Your Data was Never Yours.

Did you really think it was? Did you really think the government could access none of it, that the miracle of an effectively free Internet was just a gift from the universe? Did you really think the companies that make their money by selling our body parts — eyeballs, mostly — could never be compelled, as telecommunications companies and banks can be compelled, to hand over that data to the government?

Did you think that sharing anything with your 300 closest friends left that thing imbued with even the smallest shred of privacy?
Did you think the companies that spill your data like oil, that share it like candy, that hack your WiFi and follow you around could be trusted to protect you?

Did you think their systems are so magical that, even if they did in fact have the world’s most benign intentions, they could never suffer a breach? Did you think the system originally born from the government would somehow morph into being off-limits to its father?

None of this makes it OK. It is not OK for the government to indiscriminately spy on us. It is not OK to avoid due process, and it is not OK for private corporations to track us without our consent.

It is not OK — but it happens, all the time. And yet we continue to be surprised when it happens, stunned at the magnitude of the revelations. We continue, Homer Simpson-style, to put our hand back on that hot stove and then whip it off again: “Doh!”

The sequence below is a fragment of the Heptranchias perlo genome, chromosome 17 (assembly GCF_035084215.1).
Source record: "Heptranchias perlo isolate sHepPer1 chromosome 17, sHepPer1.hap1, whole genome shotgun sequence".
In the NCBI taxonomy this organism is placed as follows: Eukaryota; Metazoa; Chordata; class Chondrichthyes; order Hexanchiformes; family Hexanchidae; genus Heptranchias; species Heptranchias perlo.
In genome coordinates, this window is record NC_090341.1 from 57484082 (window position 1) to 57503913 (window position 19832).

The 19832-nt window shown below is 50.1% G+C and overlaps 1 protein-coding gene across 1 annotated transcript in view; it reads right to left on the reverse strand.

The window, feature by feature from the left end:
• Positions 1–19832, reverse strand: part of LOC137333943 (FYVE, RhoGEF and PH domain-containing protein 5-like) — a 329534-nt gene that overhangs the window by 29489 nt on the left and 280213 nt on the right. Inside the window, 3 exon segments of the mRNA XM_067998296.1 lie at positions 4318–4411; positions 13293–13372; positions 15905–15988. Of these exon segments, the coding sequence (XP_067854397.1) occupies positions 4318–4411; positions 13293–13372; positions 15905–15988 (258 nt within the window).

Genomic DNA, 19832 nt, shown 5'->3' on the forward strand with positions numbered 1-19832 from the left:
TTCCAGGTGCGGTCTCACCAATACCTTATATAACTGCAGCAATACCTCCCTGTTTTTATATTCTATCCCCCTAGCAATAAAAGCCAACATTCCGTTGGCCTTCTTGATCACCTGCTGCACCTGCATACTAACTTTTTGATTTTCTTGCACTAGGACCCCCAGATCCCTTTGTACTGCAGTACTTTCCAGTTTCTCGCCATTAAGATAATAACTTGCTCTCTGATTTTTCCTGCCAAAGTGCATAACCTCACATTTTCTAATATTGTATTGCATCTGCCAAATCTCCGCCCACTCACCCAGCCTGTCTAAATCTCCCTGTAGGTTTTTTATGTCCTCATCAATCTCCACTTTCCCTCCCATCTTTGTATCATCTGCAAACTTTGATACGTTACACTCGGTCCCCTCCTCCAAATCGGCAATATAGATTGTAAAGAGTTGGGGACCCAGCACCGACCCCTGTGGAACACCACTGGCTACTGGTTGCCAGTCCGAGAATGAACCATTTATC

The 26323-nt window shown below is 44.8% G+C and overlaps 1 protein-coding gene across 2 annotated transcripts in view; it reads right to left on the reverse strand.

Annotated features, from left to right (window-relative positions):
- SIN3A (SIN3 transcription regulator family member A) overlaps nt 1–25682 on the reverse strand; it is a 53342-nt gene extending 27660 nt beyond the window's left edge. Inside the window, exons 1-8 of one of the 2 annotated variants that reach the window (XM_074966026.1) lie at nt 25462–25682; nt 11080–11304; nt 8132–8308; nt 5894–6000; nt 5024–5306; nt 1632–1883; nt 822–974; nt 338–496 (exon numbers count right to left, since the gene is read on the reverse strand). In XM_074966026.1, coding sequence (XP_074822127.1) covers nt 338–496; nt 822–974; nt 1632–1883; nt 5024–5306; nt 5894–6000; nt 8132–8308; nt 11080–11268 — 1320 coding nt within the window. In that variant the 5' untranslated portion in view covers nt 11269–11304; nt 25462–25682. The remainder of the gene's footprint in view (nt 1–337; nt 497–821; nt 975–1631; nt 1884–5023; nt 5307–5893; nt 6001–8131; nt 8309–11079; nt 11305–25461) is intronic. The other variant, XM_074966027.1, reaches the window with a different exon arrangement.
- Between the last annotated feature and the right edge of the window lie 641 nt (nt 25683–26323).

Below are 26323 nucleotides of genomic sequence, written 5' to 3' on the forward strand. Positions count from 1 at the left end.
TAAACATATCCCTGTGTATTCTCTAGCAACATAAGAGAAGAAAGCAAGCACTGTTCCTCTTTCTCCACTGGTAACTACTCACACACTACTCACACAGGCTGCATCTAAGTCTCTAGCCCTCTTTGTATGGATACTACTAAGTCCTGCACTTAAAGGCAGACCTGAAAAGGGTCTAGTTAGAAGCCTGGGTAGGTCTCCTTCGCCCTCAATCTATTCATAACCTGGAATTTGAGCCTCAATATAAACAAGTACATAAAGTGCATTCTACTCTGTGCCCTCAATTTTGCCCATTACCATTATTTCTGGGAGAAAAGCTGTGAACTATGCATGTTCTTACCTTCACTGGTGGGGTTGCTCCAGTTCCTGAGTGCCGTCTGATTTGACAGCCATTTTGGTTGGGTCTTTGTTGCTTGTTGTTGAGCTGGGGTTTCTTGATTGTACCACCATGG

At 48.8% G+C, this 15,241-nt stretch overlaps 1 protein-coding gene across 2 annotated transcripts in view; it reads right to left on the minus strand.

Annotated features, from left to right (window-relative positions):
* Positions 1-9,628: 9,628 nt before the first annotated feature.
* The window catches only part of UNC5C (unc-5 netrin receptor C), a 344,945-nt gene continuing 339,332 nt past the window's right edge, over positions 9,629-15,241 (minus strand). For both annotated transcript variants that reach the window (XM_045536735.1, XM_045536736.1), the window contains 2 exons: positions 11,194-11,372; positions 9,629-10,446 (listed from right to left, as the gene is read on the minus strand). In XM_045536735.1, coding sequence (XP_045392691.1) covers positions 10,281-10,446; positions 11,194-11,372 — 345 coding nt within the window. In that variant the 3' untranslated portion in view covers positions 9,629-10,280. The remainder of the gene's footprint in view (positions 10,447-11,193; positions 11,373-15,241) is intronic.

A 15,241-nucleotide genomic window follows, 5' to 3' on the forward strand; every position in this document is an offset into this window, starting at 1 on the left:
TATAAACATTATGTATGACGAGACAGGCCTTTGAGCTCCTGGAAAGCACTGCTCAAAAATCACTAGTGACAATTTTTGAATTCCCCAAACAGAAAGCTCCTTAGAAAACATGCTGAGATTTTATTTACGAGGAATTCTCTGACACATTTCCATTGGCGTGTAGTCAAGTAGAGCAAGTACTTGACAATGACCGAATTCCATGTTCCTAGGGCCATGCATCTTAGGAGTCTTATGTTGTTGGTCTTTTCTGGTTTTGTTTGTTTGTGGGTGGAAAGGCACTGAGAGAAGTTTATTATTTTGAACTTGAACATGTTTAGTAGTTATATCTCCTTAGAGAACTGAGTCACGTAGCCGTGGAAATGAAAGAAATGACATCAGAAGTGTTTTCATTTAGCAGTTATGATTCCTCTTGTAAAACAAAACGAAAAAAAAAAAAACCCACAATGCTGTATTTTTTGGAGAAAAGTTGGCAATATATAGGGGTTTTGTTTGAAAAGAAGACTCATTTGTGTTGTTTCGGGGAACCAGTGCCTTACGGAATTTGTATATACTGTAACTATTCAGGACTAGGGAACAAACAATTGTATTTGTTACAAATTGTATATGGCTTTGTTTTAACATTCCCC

Do you think Google or Faceook usage has gone down since the Prism scandal came out? Out of the more than 171 million people who visited Google.com in May, how many of them might be so dismayed by the idea of being watched that they will change their search habits? I’ve used Google seven times so far just in writing this article. And even if you did change search engines, which one is better? Which one keeps you “safe”?

The bounty of our digital age is a feast for anyone who would access our data. Corporations. Governments. Criminals. Terrorists. If we put it online, we make it instantly vulnerable.

So here is the rule: if you don’t want the world to see it, if you don’t want it splashed across the front cover of The New York Times and The Guardian, if you don’t want people to know the intimate details of that oh-so-personal side of you, don’t publish it. If you want to be truly anonymous, don’t use computers that are connected to the Internet.

It is wrong for governments to break the law, and I can only hope that anyone responsible for doing so gets held to account. But it is also wrong to assume it won’t happen. Put enough of your digital valuables on display, and some hungry magpie will come along and peck at them.

The only way to fully avoid the magpie is to avoid creating and displaying such valuable items in the first place.

But will you? How many times have you used Google today?

By Kaila Colbin
Kaila Colbin is a serial entrepreneur who is fascinated by all things Web and human.
Courtesy of MediaPost

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